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19th Hole: The Readers Take Over
October 22, 1956
WORLD SERIES:REPORTS AND CONVICTIONS
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October 22, 1956

19th Hole: The Readers Take Over

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EARLY RECOGNITION

Sirs:
My faith in SPORTS ILLUSTRATED has been fully restored. At long last the precocious, brawling brat, pro football, is actually being recognized as the youngster most likely to succeed (SI, Sept. 24 and Oct. 8).

Two pro features already and October just begun! This is heady stuff and we're drinking deeply.
JACK RIEHLE
Colden, N.Y.

THE WOMAN WHO LED THE WAY

Sirs:
We Americans took Babe Didrikson Zaharias for granted for a long time.
But now she has gone, and perhaps it is time for the nation, and the world, to see this woman in retrospect in her proper place in the sports world.

In the humble opinion of this writer, she must be evaluated as the most influential sports figure of modern times.

I first saw Mildred Didrikson in 1934, when she pitched three innings for the House of David against the Kansas City Monarchs. How she fared that day is not so important as the fact that she was a lone woman engaging in a man's endeavor, and doing it well. She was, in one sense of the word, a freak, and crowds of curious people gathered to see her. In the 22 years which have passed since that day, millions of American women have become athletes, and crowds gather to see them perform, not out of curiosity but from a real appreciation of their skill, their grace and their rightful place on our playing fields.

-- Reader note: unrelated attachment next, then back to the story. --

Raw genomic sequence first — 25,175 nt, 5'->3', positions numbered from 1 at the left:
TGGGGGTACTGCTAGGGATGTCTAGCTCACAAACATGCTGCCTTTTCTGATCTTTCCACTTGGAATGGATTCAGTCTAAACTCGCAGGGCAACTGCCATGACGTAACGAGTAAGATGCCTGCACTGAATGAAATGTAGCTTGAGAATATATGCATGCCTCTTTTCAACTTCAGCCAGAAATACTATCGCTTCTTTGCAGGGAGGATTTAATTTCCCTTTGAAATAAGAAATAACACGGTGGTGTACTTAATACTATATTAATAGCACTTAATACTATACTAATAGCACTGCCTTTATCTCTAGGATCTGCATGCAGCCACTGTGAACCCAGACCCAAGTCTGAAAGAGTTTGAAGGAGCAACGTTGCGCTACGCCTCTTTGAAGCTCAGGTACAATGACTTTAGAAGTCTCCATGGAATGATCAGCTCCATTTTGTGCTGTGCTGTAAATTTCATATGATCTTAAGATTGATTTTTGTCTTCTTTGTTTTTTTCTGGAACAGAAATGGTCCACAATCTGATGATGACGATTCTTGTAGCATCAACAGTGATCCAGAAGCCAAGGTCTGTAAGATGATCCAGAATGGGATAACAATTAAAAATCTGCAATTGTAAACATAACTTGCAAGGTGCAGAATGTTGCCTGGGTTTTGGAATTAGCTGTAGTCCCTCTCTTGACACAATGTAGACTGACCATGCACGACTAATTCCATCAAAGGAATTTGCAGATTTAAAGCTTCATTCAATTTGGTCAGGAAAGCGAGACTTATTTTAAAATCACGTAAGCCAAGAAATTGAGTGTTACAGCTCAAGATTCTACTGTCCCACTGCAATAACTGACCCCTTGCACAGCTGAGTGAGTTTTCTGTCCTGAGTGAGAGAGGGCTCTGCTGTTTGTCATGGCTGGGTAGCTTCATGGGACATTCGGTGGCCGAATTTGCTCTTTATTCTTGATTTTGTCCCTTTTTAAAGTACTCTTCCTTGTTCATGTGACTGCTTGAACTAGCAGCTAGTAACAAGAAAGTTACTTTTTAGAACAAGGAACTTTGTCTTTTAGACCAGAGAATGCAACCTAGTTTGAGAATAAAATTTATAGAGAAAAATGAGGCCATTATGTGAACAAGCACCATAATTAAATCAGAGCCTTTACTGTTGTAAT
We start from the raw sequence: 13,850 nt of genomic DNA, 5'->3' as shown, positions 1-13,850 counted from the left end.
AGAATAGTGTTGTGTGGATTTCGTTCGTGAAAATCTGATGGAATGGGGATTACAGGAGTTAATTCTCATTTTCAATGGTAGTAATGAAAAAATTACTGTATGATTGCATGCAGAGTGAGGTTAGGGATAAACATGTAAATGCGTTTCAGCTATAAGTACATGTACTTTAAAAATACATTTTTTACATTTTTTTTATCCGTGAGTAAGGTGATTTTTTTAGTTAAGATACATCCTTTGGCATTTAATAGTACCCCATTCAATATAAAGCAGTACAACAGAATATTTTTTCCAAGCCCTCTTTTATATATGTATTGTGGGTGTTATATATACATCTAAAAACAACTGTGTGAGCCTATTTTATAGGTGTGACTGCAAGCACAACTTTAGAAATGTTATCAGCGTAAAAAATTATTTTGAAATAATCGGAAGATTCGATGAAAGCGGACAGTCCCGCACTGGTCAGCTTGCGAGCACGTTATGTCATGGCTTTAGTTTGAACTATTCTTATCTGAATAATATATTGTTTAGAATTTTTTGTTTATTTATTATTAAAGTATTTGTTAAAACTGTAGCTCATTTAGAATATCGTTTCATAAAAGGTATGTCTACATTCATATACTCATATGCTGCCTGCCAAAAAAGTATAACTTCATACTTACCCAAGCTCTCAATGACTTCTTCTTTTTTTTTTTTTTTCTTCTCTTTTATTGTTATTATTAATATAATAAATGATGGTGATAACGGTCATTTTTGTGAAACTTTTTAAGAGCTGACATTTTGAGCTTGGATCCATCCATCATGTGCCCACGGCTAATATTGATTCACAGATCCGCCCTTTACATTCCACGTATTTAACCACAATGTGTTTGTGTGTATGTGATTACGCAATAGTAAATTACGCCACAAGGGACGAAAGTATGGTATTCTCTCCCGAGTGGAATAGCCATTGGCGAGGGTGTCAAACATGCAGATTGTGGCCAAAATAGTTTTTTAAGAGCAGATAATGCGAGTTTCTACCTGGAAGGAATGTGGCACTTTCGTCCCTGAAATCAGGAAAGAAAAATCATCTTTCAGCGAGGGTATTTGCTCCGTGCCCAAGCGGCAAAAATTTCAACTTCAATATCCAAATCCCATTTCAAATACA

Babe led the way. While we marveled at her records, she was busy demonstrating something far more significant: that man is the superior athlete in muscular strength alone and that our women have the dexterity and the inner spirit necessary to compete in and thoroughly enjoy participation in sports of all kinds.

Today there are millions of Babe Didriksons. Few, if any, will ever equal the original Babe's accomplishments, but every one of them has the freedom and the sanction of the American public to try.

Babe Didrikson Zaharias unlocked the gates for the American woman to enter the courts, the links and the playing fields.
THOMAS H. GALEY
Tulsa

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